The PBM industry originally existed to help manage prescription drug costs and benefits overall. In reality, PBMs are diverting potential prescription drug savings into the highest rates of profit in the prescription drug supply chain. Three major PBM companies make up 75% of the market. These PBMs have become so profitable over time, they are among the Fortune 25 companies – ranked higher than the drug manufacturers whose prices they had promised to control.
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It’s no coincidence that out-of-pocket drug costs are rising, while PBM profits are increasing. The process of pricing our medications is unknown to many Americans. To learn how the opacity and complexity of the drug pricing system undermines the possibility for dynamic, price competition between PBMs – putting consumers at a disadvantage -- click the links & watch the videos below:
How PBMs Drive up Costs
PBMs calculate some patients’ out-of-pocket costs based on the list price of a medicine, rather than the lower price the PBM negotiated with the pharmaceutical company.
PBMs reimburse independent pharmacies for prescriptions at such low rates that it’s hard for some to stay in business.
Employers and Unions
Self-insured employer and union health plans often hire PBMs to manage the prescription drug benefits for their employees. Many employers are not seeing the savings PBMs have negotiated with pharmaceutical companies for prescription medicines.
Many states have discovered that PBMs overcharged their public employee health plans and Medicaid programs for prescription medicines.
PBMs act as middlemen between prescription drug manufacturers and patients’ health plans, influencing drug costs (and increasing their profits) by:
Controlling which drugs employee health plans can cover by creating lists of PBM-allowed prescription drugs called “formularies.”
Leveraging significant discounts or “rebates” from the initial list price that a pharmaceutical company sets for a medicine in exchange, for preferred placement on PBM formularies.
Setting reimbursement rates paid to pharmacies for filling patient prescriptions.
Utilizing a pricing scheme, known as “spread pricing” through which they reimburse pharmacists substantially less for filling prescription at the counter than they charge health plans for prescription drug purchase.
PBMs’ Role in Shaping Insulin Costs
When it comes to prescription medications like insulin, PBMs put a particularly difficult strain on patients and other purchasers. In 2019, Senate Finance Committee released a Bipartisan Report: Examining the Factors Driving the Rising Cost of a Century Old Drug. The report stated the following: “As this investigation has shown, the size of rebates for the insulin therapeutic class has risen rapidly, with some PBMs securing rebates as high as 70% in recent years. However, it’s the PBM or health plan who ultimately decide a drug’s formulary placement and the patient’s cost-sharing responsibility.”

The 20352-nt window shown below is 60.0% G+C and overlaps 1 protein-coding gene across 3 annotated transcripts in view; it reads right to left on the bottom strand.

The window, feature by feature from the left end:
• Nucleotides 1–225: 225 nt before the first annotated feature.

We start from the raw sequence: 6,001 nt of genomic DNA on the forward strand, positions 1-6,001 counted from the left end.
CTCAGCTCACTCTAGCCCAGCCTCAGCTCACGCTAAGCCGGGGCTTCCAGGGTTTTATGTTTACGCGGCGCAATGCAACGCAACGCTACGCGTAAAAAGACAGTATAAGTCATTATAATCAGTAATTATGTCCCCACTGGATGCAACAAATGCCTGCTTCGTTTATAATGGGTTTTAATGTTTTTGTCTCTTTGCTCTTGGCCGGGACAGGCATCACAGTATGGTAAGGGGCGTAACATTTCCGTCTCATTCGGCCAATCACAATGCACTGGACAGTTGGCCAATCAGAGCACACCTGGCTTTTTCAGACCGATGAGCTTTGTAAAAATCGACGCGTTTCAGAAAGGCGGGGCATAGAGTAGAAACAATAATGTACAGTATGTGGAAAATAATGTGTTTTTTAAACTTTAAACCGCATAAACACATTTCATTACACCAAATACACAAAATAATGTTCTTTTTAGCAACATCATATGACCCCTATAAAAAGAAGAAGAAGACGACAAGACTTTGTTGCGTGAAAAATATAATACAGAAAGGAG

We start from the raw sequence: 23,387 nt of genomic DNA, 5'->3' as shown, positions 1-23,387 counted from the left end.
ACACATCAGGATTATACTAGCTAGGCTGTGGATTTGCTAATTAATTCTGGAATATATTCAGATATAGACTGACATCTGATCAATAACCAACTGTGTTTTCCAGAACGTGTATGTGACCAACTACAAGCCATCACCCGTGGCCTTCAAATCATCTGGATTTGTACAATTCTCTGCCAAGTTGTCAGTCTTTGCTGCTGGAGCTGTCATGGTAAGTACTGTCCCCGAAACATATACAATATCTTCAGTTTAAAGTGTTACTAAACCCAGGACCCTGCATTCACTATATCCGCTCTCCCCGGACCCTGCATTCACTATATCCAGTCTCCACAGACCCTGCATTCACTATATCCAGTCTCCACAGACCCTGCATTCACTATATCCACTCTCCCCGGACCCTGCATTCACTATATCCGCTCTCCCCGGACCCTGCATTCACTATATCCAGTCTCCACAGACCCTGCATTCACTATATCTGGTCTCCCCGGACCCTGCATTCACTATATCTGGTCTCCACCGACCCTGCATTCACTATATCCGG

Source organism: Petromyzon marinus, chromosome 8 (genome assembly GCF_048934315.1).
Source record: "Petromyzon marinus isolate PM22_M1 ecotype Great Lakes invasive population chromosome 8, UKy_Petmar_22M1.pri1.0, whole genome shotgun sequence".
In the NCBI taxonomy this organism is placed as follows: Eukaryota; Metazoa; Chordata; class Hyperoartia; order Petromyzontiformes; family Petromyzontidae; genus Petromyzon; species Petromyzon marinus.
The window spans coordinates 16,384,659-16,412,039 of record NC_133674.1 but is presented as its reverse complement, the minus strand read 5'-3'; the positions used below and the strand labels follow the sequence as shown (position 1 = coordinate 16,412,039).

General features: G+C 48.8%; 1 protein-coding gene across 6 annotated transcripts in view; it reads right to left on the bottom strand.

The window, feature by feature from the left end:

A separate analysis showed that one insulin maker increased list prices by 140 percent while net prices declined by 41 percent. It naturally begs the question: What are PBMs doing with these savings?
While the Inflation Reduction Act did include an out-of-pocket cap for insulin for Medicare beneficiaries, it’s clear, however, that more must be done to hold PBMs accountable – a conversation that we’ll continue to lead.
We’re working to identify policy solutions to the PBM problem so that Americans pay no more than is absolutely necessary for their medicines. There are a few meaningful PBM reform efforts happening across the U.S…
The PBM Reverse Auction Solution
State policymakers are examining innovative approaches to lower the out-of-pocket costs of prescription medications. This includes redirecting PBM savings with prescription drug manufacturers to taxpayers, patients, and public and private sector health plans. One of the most promising and successful of these solutions is the “PBM Reverse Auction,” which helps transform the opaque and uncompetitive process for setting prescription drug prices into a transparent, dynamically competitive marketplace where PBMs would compete with one another for any given state’s business. Six states have already taken action:
The state recently enacted signed legislation to create a PBM reverse auction. A study shows that the state can expect to save...
Maryland Governor Larry Hogan recently signed into law the Maryland Competitive Pharmacy Benefits Manager Marketplace Act...
Passing Along PBM Discounts
West Virginia became the first state to pass legislation mandating that insurers and PBMs pass negotiated discounts and rebates directly to consumers. State policymakers identified a way to "carve out" PBMs, including Express Scripts and CVS, from its Medicaid managed-care program and began running the program as a fee-for-service program - eliminating spread pricing and reducing administrative fees. This bipartisan solution was passed unanimously and is expected to save the state $30 million a year-about 4 percent of the state Medicaid drug spending.
Many more states are investigating PBMs and working to find meaningful policy solutions.